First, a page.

coil. However, it is still possible to compare the dispersion
from two separate regions inside the chip because each
must traverse the same path from the outlet to the detection
Imaging was performed in a point-by-point fashion by
phase encoding in reciprocal (k) space. Such indirect phase
modulation is necessary in remote detection since the
readout dimension, here replaced by a storage pulse, is
not present as in conventional imaging or spectroscopy.
The longer experiment time that arises due to this scheme
is, however, compensated for by the additional time-of-
flight information that is obtained. Figure 3 shows the
results of a remote 2D time-resolved, flow imaging experi-
ment in which each fluid is selected according to its spectra
in the detection spectra [Fig. 3(b)]. This three-dimensional
α β γ
FIG. 1 (color).
experiment applied to a microfluidic chip. (a) Fluids with differ-
ent chemical-shift signatures (red and blue arrows) flow through
each inlet channel before converging into the outlet channel.
(b) Basic remote detection pulse sequence. See Refs. [12–16] for
a more detailed description of remote detection NMR pulse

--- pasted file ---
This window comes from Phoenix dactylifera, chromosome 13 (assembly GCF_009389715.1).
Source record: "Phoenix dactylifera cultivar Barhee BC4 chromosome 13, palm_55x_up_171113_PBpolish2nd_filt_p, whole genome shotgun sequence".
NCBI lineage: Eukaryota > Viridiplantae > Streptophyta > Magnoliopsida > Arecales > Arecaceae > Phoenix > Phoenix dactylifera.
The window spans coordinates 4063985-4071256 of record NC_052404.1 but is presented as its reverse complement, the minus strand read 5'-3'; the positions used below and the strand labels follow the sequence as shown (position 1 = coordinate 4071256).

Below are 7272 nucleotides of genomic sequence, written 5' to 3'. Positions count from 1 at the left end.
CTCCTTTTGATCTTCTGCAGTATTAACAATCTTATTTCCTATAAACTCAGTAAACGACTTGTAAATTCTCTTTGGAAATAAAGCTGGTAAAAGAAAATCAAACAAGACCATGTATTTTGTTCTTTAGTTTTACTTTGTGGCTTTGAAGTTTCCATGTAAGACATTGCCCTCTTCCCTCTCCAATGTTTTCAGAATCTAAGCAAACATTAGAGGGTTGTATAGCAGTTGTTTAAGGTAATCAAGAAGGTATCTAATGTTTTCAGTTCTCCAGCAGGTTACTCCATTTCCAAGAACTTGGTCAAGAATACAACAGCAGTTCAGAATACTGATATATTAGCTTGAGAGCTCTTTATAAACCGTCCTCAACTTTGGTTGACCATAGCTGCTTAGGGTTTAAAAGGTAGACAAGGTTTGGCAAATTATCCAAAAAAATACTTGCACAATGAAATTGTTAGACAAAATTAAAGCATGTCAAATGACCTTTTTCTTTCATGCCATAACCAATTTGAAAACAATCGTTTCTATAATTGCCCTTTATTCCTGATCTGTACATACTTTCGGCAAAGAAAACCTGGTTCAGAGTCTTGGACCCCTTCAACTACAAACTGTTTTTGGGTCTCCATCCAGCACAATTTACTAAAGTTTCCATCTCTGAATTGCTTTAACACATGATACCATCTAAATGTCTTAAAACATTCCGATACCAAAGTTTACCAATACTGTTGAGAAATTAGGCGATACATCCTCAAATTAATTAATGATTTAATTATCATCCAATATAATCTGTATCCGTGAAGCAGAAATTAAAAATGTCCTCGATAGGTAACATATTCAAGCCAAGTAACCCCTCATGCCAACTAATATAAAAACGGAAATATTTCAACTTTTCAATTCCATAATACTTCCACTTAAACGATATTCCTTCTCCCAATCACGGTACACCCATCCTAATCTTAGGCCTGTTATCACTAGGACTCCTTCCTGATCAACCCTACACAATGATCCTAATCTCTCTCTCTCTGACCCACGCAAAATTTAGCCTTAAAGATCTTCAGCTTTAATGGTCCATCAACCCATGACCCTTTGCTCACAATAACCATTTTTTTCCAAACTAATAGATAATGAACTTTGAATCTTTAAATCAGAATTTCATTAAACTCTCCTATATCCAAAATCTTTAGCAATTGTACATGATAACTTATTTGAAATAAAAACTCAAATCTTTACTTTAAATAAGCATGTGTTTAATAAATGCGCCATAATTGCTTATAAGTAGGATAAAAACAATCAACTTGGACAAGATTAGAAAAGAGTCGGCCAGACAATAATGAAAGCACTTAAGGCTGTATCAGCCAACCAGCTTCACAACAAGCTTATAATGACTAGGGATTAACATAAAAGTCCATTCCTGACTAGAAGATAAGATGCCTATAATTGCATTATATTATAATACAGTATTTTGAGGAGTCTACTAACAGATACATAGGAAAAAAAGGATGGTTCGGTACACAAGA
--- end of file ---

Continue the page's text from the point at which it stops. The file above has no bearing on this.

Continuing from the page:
Schematic of a remote detection TOF imaging
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experiment contains dispersion data for any voxel inside
the chip, allowing the two fluids’ times-of-flight to be
easily compared [Fig. 3(c)]. Because the acquisition for
each detected spectrum is limited by the flow rates of
encoded spins, a high time resolution necessarily implies
poor spectral resolution in the detection coil as the resi-
dence time of the spinsis rather short,onthe order of10ms
in this set ofexperiments. This time resolution, on the other
hand, is sufficient to capture the relevant dynamics as
shown in the higher-resolution image in the region follow-
ing the T junction, which clearly shows that the two fluids
do not mix while traversing the single-channel part of the
microfluidic chip (Fig. 4). At the low Reynolds numbers of
ethyl alcohol and water at the flow rates used here, this is
not surprising for the current mixer geometry . This
experiment, however, highlights the potential of the pre-
sented remote detection methodology to evaluate the per-
formance characteristics of any mixing geometry.
Using remotely detected time-of-flight NMR with
chemical-shift selection, we have demonstrated a powerful
218 ms263 ms308 ms353 ms
218 ms263 ms308 ms 353 ms
0.4 0.8 1.2 1.6
0.4 0.8 1.2 1.6
FIG. 3 (color).
encoded remotely reconstructed partial images of water (red, top panels) and ethyl alcohol (blue, bottom panels) as they flow through
the microfluidic T mixer. (b) Spectrum from the detection coil. Peaks that were chosen for the reconstruction of the images in (a) are
marked with dashed lines of the corresponding color. Broadening of the peaks is due to a short residence time inside the detection coil.
(c) Position in x versus time of flight obtained by projecting the three-dimensional data set along z.
Time-resolved remotely detected images of spectrally resolvable fluid components. (a) Two-dimensional, phase-
FIG. 2 (color).
versus TOF dimension. (a) Remotely re-